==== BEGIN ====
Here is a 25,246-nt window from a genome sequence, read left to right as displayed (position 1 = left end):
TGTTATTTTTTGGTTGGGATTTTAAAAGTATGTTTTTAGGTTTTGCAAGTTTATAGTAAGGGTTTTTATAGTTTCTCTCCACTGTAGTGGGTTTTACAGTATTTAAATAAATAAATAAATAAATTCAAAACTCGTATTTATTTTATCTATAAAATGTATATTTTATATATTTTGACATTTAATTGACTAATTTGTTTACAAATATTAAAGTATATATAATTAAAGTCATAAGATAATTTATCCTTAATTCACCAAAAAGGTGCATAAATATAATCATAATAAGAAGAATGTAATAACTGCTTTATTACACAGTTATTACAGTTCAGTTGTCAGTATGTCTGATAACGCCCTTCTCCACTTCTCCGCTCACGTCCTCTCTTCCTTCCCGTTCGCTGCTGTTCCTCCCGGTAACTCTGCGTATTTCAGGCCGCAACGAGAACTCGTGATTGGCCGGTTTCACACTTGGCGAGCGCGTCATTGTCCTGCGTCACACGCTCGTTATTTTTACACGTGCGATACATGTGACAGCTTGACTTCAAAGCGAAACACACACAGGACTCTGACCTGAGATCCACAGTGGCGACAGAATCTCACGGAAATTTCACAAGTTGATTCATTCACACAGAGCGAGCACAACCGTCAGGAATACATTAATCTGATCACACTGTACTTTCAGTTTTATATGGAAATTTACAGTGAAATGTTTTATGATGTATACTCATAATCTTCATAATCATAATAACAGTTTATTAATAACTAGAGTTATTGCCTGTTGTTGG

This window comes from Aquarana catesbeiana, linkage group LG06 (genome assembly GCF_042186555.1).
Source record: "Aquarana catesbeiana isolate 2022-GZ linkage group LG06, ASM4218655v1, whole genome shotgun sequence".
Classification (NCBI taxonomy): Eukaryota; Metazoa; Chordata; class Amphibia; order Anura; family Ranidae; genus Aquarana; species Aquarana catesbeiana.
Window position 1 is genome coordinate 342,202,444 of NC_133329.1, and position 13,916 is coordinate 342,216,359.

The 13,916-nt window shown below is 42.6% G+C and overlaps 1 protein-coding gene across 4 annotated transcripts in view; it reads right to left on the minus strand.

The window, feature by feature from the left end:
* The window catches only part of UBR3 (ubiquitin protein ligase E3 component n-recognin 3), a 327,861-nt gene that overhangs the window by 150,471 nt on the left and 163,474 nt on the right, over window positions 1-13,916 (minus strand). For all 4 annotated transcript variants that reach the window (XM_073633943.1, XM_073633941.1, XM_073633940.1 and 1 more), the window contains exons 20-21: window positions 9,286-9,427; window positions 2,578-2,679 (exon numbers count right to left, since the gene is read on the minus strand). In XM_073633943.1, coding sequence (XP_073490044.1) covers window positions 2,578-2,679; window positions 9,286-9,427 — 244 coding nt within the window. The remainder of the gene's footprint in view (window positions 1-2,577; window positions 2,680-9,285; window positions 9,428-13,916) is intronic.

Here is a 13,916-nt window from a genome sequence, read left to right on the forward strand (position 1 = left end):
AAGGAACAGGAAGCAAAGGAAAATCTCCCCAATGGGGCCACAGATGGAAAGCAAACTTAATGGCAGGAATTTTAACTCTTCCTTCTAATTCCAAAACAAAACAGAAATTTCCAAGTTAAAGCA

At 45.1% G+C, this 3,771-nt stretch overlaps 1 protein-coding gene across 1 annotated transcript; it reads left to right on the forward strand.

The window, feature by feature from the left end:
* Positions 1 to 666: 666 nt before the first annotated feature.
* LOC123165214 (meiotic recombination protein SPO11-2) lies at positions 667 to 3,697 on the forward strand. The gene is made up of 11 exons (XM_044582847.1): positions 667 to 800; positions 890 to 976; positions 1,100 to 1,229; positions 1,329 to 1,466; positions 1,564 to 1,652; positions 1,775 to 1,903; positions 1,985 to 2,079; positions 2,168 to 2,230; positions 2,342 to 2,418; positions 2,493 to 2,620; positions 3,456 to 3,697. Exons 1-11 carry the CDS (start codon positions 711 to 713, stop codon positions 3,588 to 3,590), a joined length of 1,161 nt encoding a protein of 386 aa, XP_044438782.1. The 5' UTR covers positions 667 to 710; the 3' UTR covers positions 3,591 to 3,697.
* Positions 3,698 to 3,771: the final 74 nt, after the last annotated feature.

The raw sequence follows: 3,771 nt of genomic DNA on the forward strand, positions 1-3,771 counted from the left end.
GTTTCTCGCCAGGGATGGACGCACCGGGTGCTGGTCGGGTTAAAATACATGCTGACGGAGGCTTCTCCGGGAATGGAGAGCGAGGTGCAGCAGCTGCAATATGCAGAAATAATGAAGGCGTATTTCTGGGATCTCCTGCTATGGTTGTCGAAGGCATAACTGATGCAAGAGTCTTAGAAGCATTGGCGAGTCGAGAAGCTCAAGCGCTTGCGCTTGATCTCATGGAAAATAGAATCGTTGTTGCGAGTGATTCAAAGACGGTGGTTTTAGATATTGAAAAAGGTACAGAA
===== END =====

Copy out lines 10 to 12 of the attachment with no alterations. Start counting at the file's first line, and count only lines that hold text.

Here is a 13,916-nt window from a genome sequence, read left to right on the forward strand (position 1 = left end):
AAGGAACAGGAAGCAAAGGAAAATCTCCCCAATGGGGCCACAGATGGAAAGCAAACTTAATGGCAGGAATTTTAACTCTTCCTTCTAATTCCAAAACAAAACAGAAATTTCCAAGTTAAAGCA

At 45.1% G+C, this 3,771-nt stretch overlaps 1 protein-coding gene across 1 annotated transcript; it reads left to right on the forward strand.